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By ESPN Staff
Dec 5, 2006

Boothroyd wants the 'Watford way' from Hornets

Manager Adrian Boothroyd is promising his side will play themselves out of trouble the 'Watford way'.

The Hornets collected a battling point from the goalless draw with Manchester City last night which could eventually prove priceless in the battle for survival.

Goalkeeper Richard Lee and man-of-the-match Danny Shittu were the heroes in a backs-to-the-wall second-half display which saw the visitors repel the Blues attacking threat to end a run of three straight wins.

City manager Stuart Pearce declared Watford's display a throwback to the Wimbledon days of the 1980s.

And Boothroyd admits the scrap for points must continue until next May if his side are to complete an unlikely Premiership survival bid.

'We have to get back to the Watford way,' he said.

'That means energy, workrate and defending for your life, while at the same time making sure we play some form of attacking football that upsets the opposition.

'Against the kind of quality we are facing every week there will be times when we have to be resolute and stand firm.

'But we have kept five clean sheets now, which is important. The next step is to take chances when they arrive.'

Watford did not carve out many openings last night, although Damien Francis did see one early effort saved superbly by Nicky Weaver, while Shittu hit the bar with a firm header just before the break.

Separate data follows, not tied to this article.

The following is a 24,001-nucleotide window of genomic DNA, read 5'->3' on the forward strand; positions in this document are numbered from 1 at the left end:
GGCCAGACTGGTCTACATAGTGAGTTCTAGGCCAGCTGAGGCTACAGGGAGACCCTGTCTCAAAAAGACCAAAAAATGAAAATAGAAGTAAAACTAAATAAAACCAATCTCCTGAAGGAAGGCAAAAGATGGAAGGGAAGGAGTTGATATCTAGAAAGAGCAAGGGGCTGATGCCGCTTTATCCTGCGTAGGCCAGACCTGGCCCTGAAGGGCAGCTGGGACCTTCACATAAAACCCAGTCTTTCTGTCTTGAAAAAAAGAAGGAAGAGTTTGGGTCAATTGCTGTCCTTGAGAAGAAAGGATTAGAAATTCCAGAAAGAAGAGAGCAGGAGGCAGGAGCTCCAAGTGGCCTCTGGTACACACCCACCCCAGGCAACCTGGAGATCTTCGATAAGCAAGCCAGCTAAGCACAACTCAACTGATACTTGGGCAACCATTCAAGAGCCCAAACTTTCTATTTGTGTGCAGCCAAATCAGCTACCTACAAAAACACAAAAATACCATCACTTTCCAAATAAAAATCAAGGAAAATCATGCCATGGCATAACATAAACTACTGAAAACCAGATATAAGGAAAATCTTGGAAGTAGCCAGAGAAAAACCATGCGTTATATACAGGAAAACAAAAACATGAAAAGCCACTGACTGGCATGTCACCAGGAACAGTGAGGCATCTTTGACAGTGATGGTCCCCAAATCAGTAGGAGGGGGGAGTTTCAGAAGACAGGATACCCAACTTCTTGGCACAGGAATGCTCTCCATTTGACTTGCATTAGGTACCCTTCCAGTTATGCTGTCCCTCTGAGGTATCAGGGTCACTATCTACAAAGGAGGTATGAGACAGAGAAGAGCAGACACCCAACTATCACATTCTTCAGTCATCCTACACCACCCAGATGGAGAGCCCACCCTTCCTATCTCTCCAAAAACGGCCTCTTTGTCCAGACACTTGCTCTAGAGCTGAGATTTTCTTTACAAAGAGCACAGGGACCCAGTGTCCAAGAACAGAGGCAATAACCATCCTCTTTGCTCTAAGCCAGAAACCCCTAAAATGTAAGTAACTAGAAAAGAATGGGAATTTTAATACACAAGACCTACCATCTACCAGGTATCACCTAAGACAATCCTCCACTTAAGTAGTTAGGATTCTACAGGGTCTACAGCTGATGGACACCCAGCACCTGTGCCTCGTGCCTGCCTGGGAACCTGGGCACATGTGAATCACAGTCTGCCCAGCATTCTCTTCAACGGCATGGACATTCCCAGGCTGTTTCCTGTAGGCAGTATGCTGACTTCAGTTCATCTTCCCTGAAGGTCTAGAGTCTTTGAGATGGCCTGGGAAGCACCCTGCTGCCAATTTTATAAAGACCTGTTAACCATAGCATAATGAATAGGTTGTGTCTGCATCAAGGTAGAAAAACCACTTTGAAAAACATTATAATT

But it was the visitors goal which saw most of the action, as Shittu performed superbly and Lee produced a string of fine saves, the best of which denied Joey Barton and Bernardo Corradi.

City also had a late penalty appeal rejected when Corradi went down under pressure from Jay DeMerit, leaving Pearce frustrated, although not totally unhappy as his side preserved their unbeaten home record and matched Watford's physical approach.

'Watford played to their strengths and didn't let us get the ball down and play,' said Pearce.

'As a manager, you can either complain at the way they play or just say congratulations - and when you have spent five years in non-league, you don't complain.

'It was like a game from the 1980s and my biggest disappointment was the old legs wouldn't allow me to take part.

'We have to take the positives out of this situation. We are still unbeaten at home and have only conceded one goal, which is a good record.'